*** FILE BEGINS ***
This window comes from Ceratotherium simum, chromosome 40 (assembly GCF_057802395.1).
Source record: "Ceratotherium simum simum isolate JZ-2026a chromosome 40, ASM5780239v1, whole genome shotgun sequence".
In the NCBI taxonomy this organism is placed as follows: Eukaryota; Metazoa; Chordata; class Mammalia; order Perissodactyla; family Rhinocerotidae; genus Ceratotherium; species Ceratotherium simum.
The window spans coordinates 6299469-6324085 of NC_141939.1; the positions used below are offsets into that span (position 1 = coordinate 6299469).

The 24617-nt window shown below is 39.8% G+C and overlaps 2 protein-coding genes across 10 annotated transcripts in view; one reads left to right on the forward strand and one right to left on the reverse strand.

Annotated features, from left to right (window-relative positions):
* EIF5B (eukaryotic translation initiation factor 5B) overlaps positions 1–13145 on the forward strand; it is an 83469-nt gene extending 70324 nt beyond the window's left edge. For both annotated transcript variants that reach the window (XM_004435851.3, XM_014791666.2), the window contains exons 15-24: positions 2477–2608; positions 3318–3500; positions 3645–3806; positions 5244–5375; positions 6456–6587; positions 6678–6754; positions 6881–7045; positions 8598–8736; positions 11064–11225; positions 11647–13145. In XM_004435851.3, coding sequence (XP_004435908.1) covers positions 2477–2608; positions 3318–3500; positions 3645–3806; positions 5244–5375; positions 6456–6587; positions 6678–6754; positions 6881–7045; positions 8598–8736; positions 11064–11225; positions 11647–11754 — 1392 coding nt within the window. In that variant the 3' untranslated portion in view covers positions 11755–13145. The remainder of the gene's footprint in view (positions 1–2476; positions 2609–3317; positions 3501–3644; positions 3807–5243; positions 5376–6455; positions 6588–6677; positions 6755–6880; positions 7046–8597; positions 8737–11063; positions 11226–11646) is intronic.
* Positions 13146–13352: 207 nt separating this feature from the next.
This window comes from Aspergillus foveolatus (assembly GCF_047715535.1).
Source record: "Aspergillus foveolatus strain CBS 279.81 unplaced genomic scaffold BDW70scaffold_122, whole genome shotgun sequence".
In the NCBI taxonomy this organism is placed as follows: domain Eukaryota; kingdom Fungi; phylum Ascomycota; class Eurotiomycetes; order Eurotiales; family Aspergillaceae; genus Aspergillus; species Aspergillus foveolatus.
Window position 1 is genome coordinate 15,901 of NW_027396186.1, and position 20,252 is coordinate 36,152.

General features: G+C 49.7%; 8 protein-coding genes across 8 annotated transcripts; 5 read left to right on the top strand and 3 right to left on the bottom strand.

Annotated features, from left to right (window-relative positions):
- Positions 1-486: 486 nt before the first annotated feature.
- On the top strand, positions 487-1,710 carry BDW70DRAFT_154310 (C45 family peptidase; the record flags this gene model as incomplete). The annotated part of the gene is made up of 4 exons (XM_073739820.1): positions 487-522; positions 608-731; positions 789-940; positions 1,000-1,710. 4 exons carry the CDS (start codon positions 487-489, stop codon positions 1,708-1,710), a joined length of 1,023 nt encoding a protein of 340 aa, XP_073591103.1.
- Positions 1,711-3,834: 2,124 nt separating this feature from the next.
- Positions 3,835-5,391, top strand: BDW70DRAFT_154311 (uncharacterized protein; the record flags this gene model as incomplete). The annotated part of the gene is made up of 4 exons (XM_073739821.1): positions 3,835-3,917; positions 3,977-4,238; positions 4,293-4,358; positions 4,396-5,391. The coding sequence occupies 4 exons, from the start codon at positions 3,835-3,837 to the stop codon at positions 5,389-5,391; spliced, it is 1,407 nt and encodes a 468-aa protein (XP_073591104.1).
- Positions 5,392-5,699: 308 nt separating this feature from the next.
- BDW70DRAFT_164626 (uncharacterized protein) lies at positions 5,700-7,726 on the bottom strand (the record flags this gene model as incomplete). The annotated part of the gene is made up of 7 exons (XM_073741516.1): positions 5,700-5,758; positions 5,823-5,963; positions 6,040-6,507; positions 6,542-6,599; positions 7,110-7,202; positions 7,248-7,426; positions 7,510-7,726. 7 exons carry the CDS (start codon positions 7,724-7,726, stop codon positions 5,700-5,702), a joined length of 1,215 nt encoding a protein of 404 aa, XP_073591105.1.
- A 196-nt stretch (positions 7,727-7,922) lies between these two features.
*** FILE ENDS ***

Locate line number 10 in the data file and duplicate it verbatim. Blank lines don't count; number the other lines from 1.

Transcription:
Source record: "Aspergillus foveolatus strain CBS 279.81 unplaced genomic scaffold BDW70scaffold_122, whole genome shotgun sequence".